One of the most difficult aspects of a relationship breakdown is implementing arrangements for the children's well-being and their future.
There is no automatic rule that children should live with either their mother or their father after separation.
The best arrangement for a child/ren upon the breakdown of a relationship is one where both parents are child-focused, minimize ongoing conflict and come to an agreement in relation to the short term and long term care for the child/ren. It is common for children to live primarily with one parent, and then spend time and communicate with the other, as agreed between the parties. Such agreements are called "Parenting Plans". To read more about Parenting Plans, refer to our factsheet entitled "Parenting Plans".
Counselling, mediation and other services are available to assist the parents in reaching agreement.
If parents are unable to come to an agreement in relation to parenting matters, then they may apply to the Federal Circuit and Family Court of Australia for "Parenting Orders". Even when a Court Application is filed, it is possible to reach an agreement and make your own decisions regarding your child/ren at any time prior to the final hearing.
When determining the issue of Parenting Orders, the Court must regard the best interests of the child as the overriding consideration.
In some cases the Court may order that a Family Report be prepared. To read more about Family Reports, refer to our factsheet entitled "Family Reports".
In determining parenting matters, the Court must apply a presumption that it is in the child/ren's best interests for their parents to have equal shared parenting responsibility for their child/ren. This is not a presumption of equal time, although that too may be appropriate.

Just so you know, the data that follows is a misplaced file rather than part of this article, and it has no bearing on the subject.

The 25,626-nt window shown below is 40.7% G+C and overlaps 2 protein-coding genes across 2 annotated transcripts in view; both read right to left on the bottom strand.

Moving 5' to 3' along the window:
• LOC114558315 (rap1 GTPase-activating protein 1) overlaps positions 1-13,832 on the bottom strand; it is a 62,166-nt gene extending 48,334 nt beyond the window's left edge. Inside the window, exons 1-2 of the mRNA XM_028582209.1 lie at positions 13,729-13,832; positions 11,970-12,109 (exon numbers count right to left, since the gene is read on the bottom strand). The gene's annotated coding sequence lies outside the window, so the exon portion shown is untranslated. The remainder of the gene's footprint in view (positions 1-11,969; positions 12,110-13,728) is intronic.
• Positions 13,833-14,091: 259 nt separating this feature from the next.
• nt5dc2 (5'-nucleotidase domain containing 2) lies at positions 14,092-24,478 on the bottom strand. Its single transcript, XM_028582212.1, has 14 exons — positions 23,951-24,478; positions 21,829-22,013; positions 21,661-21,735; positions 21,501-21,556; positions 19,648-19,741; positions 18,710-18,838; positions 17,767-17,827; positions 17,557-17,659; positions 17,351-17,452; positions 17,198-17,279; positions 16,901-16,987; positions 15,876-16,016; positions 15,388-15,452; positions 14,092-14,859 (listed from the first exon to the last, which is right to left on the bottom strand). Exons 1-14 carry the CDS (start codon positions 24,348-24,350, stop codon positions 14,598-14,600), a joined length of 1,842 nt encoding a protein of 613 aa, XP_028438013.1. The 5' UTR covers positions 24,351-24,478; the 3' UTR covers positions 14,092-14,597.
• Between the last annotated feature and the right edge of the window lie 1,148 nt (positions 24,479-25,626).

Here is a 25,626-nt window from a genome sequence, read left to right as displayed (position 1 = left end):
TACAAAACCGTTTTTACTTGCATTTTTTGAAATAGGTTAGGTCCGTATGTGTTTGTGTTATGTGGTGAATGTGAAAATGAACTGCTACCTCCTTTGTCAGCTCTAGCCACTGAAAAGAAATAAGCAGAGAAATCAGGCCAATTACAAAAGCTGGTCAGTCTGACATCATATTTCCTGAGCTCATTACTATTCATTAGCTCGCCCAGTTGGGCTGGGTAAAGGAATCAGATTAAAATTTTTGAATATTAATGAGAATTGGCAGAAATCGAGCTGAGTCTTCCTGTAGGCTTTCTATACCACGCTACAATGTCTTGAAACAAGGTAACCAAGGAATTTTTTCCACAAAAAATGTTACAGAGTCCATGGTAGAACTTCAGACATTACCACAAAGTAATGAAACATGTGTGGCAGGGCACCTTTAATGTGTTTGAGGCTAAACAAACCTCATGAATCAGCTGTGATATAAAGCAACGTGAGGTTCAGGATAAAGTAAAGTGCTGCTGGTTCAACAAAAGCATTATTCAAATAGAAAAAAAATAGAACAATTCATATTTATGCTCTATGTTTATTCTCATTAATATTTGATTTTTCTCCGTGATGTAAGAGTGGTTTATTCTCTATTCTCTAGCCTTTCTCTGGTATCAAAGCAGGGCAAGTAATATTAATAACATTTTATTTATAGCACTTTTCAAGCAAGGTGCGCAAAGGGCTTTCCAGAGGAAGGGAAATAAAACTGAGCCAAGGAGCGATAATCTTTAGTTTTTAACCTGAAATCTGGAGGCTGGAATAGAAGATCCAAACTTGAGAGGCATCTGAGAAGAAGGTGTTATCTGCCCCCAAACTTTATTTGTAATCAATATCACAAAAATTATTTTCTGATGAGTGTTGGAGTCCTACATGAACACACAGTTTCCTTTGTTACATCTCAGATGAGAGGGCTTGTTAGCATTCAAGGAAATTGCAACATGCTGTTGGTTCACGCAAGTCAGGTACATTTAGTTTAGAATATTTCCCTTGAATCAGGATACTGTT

While Parenting Orders are usually applied for by parents, any person concerned with the care, welfare and development of the child/ren including grandparents, step-parents and other persons may also apply for Parenting Orders.
Once Orders are made they are enforceable by the Court and the Court can impose penalties on any person who disobeys the orders.
Parenting Orders can always be reviewed while the child/ren is/are under 18 years of age. However, the Court will not review existing Parenting Orders unless there has been a change in circumstances involving the child.
In determining the best interests of a child, the Court considers the primary considerations of the benefit of the child having a meaningful relationship with both of their parents and the need to protect the child from harm, together with the following additional considerations:
Further details with respect to parenting matters may be obtained by contacting one of our Solicitors, who can offer practical legal advice and guidance, ensuring that your children are well looked after.
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